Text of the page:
of Africa. It Is about seventy miles
In length from east to west, and its
greatest breadth Is about twenty miles.
Socotra belongs to Keshlm, a petty
state of Arabia, whose sultan Is sub
sidised by the British, who also sub
sidize the governor of Socotra,
MASKED MEN ROB A BANK.
Hold Up Eight Persons nnd Oct
Dendwood, S. D., Juno 29. Four
masked men made a desperate raid on
the Butte county bank at Belle
Fourche yesterday. Entering tho hank
with revolvers drawn they ordered the
customers present and the bank of
ficials to put up their hands. A little
hesitancy on the part of Cashier Mar
ble drew a shot from one of the rob
bers, which clipped off a piece of the
cashiers' right ear and enforced com
pliance with the commund.
In the safe and on the counters there
were bills and coin amounting to about
$10,000. The robbers scooped It all In
to a sack, backed out of the bank,
and mounting their horses, which had
been conveniently stationed near, rode
The alarm was given Immediately
and In a few moments a well-mounted
and armed posse was in pursuit. AVlth
in a few miles from town the posse
came up with the fugitives and a run
ning fight ensued, which resulted in
one of the robbers surrendering. The
others, being better mounted, kept on,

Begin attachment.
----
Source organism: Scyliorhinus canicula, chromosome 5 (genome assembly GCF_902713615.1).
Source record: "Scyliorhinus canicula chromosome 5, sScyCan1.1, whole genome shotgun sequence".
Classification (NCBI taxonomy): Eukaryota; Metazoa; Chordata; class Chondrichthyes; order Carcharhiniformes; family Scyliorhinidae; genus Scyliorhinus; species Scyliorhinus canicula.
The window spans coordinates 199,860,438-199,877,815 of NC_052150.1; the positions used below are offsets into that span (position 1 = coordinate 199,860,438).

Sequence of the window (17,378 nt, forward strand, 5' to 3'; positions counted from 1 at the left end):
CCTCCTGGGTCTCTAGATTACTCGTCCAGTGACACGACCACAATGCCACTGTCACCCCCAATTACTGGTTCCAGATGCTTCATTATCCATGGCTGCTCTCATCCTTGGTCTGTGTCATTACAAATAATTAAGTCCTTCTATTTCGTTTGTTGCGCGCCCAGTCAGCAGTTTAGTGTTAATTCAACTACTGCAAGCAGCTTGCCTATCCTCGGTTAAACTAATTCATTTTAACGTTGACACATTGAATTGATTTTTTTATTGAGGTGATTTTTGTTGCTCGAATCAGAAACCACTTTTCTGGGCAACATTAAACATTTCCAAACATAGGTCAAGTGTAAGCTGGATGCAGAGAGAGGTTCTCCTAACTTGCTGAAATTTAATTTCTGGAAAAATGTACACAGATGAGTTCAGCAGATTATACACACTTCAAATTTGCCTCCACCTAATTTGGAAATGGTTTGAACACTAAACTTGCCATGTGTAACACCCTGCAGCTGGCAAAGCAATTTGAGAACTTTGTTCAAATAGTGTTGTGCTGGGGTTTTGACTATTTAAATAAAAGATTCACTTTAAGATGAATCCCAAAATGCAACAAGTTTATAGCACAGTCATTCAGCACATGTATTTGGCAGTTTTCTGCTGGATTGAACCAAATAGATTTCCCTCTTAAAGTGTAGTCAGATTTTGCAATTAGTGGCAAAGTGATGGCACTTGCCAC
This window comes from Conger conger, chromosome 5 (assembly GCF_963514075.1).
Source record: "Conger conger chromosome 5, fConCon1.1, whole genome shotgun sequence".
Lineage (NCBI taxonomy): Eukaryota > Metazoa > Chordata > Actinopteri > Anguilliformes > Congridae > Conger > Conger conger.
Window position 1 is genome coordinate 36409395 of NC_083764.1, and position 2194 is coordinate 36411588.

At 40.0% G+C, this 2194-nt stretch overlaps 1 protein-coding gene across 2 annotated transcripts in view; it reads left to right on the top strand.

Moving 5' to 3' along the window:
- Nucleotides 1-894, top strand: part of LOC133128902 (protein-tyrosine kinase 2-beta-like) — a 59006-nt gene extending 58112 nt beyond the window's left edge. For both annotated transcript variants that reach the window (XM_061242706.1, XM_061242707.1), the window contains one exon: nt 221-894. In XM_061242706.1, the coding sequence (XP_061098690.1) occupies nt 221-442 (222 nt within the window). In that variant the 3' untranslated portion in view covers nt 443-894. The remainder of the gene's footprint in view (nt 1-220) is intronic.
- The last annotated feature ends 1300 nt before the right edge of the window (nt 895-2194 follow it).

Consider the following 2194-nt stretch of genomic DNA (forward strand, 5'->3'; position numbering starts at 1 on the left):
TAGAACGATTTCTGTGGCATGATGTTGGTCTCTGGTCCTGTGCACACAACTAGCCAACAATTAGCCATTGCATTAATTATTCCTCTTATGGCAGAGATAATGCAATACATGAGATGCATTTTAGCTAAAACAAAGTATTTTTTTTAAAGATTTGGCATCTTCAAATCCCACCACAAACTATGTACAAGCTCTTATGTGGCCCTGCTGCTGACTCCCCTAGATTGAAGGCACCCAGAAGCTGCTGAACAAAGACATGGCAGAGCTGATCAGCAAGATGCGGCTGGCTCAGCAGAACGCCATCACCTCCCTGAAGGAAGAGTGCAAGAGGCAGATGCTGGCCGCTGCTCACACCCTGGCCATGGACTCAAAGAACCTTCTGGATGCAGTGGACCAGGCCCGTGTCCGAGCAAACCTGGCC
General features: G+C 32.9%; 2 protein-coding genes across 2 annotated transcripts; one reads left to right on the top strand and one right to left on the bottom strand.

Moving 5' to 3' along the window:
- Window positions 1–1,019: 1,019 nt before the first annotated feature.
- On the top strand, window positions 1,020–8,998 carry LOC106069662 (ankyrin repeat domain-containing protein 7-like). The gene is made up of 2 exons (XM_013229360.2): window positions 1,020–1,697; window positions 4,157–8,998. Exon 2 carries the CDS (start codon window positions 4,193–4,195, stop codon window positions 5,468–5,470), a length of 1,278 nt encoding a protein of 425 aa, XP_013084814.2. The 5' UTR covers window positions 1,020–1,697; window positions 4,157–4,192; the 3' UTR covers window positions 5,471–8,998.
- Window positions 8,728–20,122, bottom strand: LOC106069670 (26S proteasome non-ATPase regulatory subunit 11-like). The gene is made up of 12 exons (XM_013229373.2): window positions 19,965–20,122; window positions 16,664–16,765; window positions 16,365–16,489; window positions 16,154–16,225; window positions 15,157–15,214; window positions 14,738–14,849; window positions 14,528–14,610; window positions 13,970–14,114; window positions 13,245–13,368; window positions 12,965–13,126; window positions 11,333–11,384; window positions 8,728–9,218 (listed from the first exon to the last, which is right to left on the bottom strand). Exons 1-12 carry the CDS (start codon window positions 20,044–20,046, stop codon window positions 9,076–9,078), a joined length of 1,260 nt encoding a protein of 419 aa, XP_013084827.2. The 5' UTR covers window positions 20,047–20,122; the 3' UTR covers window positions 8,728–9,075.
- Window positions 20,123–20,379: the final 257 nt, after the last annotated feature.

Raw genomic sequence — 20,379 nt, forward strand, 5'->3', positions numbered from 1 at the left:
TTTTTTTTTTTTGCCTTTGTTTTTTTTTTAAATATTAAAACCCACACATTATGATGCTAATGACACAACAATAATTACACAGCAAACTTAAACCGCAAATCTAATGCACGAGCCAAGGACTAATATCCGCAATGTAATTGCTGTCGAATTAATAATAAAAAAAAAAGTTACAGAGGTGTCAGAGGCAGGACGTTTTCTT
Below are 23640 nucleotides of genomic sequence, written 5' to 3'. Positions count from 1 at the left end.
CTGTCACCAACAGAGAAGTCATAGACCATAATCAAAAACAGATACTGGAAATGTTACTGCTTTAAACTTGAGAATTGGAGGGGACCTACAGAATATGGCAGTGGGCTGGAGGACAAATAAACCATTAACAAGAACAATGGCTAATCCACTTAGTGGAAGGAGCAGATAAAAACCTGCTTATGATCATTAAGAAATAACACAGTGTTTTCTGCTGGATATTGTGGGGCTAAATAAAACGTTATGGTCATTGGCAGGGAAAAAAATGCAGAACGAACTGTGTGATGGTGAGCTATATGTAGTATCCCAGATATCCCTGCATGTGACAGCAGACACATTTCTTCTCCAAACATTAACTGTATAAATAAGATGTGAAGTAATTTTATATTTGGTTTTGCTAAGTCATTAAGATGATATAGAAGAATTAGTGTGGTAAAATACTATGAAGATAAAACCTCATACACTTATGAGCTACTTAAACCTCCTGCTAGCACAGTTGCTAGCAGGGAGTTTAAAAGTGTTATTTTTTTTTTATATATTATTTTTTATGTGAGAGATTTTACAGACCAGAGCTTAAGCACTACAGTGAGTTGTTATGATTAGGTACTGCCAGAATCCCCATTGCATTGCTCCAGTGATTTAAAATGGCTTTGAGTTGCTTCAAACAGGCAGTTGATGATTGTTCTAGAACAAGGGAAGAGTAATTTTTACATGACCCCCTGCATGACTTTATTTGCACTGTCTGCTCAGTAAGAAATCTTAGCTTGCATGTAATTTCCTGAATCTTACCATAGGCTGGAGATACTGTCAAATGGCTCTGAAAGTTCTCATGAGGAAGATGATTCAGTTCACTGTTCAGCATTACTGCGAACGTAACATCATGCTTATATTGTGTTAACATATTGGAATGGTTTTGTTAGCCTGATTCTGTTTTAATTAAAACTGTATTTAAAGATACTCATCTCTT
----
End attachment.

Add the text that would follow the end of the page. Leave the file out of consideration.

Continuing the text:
but are closely pursued and have very
little chance of escaping.
The man who was captured Is a.
stranger In the hills, and It Is believed
that he was used, to locate the place
and fix all the details. Tho other men
are believed to be the remnants of the
once famous hand of Laughing Sam
Caiey that nourished in the Black Hills
until ten years ago, when they held
up the Iron-bound treasure coach of the
Wells-Fargo company at Buffalo Gap
and were almost exterminated. They
got $50,000 In gold at that time, and
tho surviving members got out of the
country with It.
There were eight men in the bnnk
at the time the robbers entered, thiee
of whom had pistols In their pockets.
Most of them were men who lived on
the frontier a long time, and know
that an effort to draw a revolver would
merely precipitate a fight that might
end In the killing of all those in the
Tho posse In pursuit of the robbers
succeeded in surrounding them last
night on tho "Three V" ranch, fifteen
miles west of Belle Fourche. After ex
changing many shots the bandits sur
rendered. KISSING BARRED AT A PICNIC.
Hurliiigtnu Presbyterians Issue nn
Edict Against Osculation.